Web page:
The majority of us don’t find nature disagreeable. The common consensus is that it is perfectly acceptable, even beautiful… in its right place. But its right place, we feel, is rarely in our homes, and almost never inside our bodies.
The human body is, in fact, a seething mass of other creatures, from microscopic bacteria and fungi to much larger parasitic invaders. Approximately 10 trillion cells make up the average human body, and yet there is also an additional 75 trillion cells on and in our bodies that belong not to us but foreign organisms.
One of the most famous of all internal parasites is the much-maligned tapeworm, which live as adults within the intestinal tracts of vertebrates. Long and thin, the tapeworm has a very simple body: the head, which has no eyes, mouth or even brain, attaches to the inside of the intestines by means of four suckers, while the body trails behind it through the entire digestive system. It does not have a gut of its own because it absorbs already-digested food through its paper-thin skin as it flows past.
Obtaining food if you happen to be an internal parasite, therefore, is not hard. The tricky part is ensuring your young reach a similar position within another animal of the same kind. The solution is to recruit a different kind of host – an intermediate host – that will eventually be consumed by the animal that the adult tapeworm needs to live in. Humans have had an intimate relationship with tapeworms ever since we were hominids that learned to walk upright, but it’s a relationship that most of us could probably do without.
One of the tapeworms we are most commonly infected with is the beef tapeworm. When it decides to lay its eggs (up to a million a day), they travel through our digestive system and are excreted. For the tapeworm eggs to hatch, they need to end up within the body of a cow. Since humans generally dispose of their bodily waste in a toilet, a place not usually frequented by cows, the majority of these eggs are wasted. In places with poor sanitation and sewage, however, especially in parts of the developing world, human faeces can end up in places where cows are grazing. If this happens, the tapeworm eggs can be inadvertently taken up by a cow as it feeds. The eggs hatch inside the cow and the larvae then burrow their way into the animal’s muscle tissue. This same cow may later get turned into meat and even if it is slightly undercooked, the tapeworm larvae will survive and be transferred to the human consumer. Here, they will mature and reproduce for themselves.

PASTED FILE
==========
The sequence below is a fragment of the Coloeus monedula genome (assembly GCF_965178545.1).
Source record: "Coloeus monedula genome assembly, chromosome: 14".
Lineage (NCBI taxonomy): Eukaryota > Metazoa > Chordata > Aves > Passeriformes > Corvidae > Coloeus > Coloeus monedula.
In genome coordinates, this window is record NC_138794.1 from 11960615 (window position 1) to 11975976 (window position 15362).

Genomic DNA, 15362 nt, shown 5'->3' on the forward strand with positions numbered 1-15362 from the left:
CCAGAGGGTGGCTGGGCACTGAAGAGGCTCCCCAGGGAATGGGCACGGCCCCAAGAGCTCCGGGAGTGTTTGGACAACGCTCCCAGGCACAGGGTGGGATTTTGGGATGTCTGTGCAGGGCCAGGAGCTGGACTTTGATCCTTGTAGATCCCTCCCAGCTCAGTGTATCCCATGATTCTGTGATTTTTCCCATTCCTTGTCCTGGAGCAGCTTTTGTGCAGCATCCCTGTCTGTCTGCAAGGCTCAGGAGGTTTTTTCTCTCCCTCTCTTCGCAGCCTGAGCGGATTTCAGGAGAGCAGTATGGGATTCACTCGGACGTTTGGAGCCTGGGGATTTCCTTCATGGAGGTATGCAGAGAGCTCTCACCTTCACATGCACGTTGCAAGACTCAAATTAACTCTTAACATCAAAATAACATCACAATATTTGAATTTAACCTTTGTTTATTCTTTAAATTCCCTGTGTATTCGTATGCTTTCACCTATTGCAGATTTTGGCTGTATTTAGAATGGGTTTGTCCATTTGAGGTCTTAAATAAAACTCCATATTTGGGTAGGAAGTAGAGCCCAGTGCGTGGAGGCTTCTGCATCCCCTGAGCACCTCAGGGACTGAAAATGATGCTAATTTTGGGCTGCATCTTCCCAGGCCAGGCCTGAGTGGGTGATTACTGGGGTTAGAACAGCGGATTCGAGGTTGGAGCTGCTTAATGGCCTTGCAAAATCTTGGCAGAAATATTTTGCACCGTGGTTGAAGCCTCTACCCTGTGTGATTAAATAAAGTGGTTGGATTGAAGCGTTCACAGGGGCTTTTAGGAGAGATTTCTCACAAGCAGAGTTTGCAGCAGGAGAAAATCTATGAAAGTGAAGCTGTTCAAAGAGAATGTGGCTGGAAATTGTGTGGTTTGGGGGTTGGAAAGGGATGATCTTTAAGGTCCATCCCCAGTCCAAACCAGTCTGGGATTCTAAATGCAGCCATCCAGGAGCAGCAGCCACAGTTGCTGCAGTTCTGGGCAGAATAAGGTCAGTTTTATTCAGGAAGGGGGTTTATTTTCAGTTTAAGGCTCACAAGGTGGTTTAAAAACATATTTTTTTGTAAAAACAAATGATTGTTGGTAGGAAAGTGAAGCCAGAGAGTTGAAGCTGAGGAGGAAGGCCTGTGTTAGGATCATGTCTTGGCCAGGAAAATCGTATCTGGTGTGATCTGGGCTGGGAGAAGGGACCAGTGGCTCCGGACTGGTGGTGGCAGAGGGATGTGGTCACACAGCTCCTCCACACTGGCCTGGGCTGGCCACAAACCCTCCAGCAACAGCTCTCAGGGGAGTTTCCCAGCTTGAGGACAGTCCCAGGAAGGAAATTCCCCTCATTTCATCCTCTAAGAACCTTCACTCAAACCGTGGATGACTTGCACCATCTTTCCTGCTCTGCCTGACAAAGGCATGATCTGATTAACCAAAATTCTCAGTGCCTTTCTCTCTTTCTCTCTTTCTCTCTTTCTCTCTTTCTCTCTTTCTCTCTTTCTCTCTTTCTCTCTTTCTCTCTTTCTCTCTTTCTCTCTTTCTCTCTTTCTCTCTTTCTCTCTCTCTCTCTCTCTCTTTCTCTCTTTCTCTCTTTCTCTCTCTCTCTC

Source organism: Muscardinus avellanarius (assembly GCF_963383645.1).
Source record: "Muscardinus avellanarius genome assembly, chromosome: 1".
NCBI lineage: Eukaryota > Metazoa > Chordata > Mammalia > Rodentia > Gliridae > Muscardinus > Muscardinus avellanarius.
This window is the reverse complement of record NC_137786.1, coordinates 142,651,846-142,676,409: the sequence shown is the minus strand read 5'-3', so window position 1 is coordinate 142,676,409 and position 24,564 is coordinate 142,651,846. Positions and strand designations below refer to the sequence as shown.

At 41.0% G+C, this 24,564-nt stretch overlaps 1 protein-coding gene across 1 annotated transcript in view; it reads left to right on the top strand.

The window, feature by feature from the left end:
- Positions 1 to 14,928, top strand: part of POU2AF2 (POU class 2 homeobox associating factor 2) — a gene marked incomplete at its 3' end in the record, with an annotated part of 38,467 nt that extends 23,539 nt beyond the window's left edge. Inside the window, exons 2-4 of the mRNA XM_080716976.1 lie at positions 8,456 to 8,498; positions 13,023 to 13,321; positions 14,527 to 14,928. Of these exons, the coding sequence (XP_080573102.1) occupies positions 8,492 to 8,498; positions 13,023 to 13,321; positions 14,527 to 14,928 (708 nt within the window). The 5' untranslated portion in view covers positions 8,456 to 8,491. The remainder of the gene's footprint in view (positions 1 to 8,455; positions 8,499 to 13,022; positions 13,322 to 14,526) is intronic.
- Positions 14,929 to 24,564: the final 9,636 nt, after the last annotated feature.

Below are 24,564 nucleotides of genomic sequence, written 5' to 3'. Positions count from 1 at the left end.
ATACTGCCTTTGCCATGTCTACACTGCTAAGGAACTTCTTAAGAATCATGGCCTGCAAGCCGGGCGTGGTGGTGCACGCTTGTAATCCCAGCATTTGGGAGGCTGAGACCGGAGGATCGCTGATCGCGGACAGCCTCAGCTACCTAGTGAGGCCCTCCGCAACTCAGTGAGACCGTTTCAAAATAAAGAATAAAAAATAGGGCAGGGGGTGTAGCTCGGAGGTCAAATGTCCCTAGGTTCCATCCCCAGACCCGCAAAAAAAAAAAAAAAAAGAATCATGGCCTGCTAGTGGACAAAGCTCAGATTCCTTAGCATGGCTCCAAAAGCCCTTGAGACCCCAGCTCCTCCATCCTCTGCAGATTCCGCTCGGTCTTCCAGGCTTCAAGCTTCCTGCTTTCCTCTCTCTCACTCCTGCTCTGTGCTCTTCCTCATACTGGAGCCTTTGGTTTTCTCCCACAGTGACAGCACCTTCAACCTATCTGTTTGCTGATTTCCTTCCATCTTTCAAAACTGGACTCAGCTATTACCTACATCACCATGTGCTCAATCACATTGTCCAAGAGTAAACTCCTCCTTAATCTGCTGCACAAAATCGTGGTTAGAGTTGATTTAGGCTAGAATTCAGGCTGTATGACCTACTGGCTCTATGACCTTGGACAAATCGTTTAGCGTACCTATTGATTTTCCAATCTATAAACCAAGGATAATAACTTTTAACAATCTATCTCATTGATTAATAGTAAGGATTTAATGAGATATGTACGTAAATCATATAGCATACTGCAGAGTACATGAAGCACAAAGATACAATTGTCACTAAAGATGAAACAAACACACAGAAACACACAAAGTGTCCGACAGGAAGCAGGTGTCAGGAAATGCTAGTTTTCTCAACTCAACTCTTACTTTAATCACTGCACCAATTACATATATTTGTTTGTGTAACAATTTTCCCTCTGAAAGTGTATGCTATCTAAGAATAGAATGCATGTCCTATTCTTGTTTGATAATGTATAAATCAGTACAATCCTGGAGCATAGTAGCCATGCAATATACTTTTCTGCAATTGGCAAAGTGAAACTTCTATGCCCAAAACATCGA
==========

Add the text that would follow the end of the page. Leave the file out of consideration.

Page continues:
Such a circuit is an extremely chancy one. Only in rare places do human faeces end up in an environment where cows live, and even then, cows will not commonly eat grass that has excrement on it. If the cow is not eaten by a human but by another predator, the larvae within it will soon die. They will also die if humans do indeed eat the cow but thoroughly cook its meat beforehand. Only a miniscule percentage of the tapeworm eggs will make it back to the digestive tract of a human, but that’s fine because a tapeworm can lay as many seven thousand million eggs in its lifetime.
Tapeworms are extremely hardy creatures and can only be truly killed if their head end is destroyed, so they can live within their host quite happily for twenty-five years or more. The beef tapeworm is usually only around 10 millimetres in length, but there have been some rather worrying reports of specimens reaching 12 metres in length. I doubt there is anyone in the world who wouldn’t mind having a 12 metre long worm living inside their digestive system.